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I have a half-dozen servers and workstations in an office. The systems are connected to a Cisco SG200 gigabit switch in the room. The room has two gigabit wall-port ethernet outlets. I have the switch connected to one of the wall ports. I'd like to make use of the other port to increase throughput to/from the systems in the room. However, our network organization does not support link teaming/aggregation between switches for switches they don't install and control themselves (for reasons that make sense for our institution), so I can't set up my switch to use link aggregation over two ethernet connections directly to the wall port.

How can I put the additional port to best use? One alternative is to directly connect it to another NIC on one chosen computer, so at least one system can take advantage of dual links. But perhaps there is a better configuration? I would ideally like to see the highest throughput possible between any system in the room and the outside world. It's a shame to bottleneck all network connections to a single gigabit line.

The servers mostly serve web pages (which includes some large content like videos) and REST-based network services that involve file transfers in the multi-megabyte range.

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One cheeky and simple way to do this is to use two switches rather than one. You could then uplink half of your devices to one switch and half on the other, and thereby double your total throughput.

If you then require more outgoing throughput from a single server, you could bond the two interfaces with uplinks to both switches in your room. Just make sure you use a bonding mode that is intended for this kind of application (that uses different MAC addresses for traffic out of the two interfaces).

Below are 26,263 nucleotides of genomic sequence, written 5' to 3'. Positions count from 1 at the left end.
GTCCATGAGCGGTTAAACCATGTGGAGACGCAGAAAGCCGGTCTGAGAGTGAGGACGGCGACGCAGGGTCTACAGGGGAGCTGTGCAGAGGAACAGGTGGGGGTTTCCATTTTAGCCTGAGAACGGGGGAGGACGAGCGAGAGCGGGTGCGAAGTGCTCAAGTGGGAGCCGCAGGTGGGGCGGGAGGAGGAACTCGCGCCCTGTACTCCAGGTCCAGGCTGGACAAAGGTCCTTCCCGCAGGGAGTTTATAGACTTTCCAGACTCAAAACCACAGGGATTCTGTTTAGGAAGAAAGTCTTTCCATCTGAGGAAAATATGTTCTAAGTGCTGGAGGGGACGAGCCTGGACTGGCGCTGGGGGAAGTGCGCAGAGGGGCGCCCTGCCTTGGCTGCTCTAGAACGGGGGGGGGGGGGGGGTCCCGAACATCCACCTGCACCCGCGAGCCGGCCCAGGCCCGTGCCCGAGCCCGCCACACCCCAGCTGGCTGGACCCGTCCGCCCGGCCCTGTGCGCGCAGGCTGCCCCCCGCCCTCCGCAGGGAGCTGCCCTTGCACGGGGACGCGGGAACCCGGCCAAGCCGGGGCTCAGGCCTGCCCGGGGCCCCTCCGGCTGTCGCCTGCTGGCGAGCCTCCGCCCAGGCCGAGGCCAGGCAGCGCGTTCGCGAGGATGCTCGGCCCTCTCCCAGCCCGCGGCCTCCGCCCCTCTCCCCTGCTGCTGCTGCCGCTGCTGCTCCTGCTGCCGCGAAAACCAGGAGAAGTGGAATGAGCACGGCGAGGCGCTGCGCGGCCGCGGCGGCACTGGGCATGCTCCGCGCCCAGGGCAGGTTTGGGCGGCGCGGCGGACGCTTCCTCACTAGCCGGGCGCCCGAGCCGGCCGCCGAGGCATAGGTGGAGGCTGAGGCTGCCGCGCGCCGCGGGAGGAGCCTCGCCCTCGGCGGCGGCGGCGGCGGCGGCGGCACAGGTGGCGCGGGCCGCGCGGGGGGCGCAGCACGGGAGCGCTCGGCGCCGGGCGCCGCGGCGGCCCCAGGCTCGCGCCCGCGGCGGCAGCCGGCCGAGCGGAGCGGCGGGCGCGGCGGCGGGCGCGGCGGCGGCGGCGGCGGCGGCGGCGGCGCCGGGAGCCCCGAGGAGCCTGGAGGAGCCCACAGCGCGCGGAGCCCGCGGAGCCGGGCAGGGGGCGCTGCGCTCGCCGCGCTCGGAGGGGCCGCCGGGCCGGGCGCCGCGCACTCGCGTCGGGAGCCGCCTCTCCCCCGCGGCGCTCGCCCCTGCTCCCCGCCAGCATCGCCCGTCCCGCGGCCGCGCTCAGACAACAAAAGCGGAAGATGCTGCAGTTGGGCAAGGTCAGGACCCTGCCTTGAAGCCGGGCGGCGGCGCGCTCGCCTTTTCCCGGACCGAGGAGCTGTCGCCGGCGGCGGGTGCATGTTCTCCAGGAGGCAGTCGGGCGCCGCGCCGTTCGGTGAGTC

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Maybe I'm confused or being silly, but Linux supports bonding even if the switch doesn't. Is there some way you could stick a Linux router between the switch and the outside world?

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  • It's possible. I simply assumed that a dedicated switch would be faster than Linux system used in this capacity. Am I wrong? – mhucka Oct 3 '15 at 17:39
  • I would imagine it depends how it is setup. Those switches are just little computers running an OS, maybe even Linux. I know it's kind of a hack, but it sounds like your situation may call for it. :) – Ryan Babchishin Oct 3 '15 at 17:41
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A switch is more than just a little computer. It contains a chipset that allows wirespeed transfer of packets from one port to another. Hooking a switch to a linux box and then to the outside world will probably cut throughput in half rather than increase it. Now MikroTik routers contain a switch chip inside and can drop packets down to using the switch even when routed (called Fasttrack). In my experience you get about 90% of the speed you'd get using a straight switch. Were it me though I'd look at using an "asymmetric" VLAN in reverse on a switch capable of that. They can be had for less that $100. Wall port 1 to PVID1 and wall port 2 to PVID2 in the switch. Everthing in the room on PVID3 which contains VLANs 1 and 2. In this scenario the VLANS only exist inside the switch everything external is oblivious to them.

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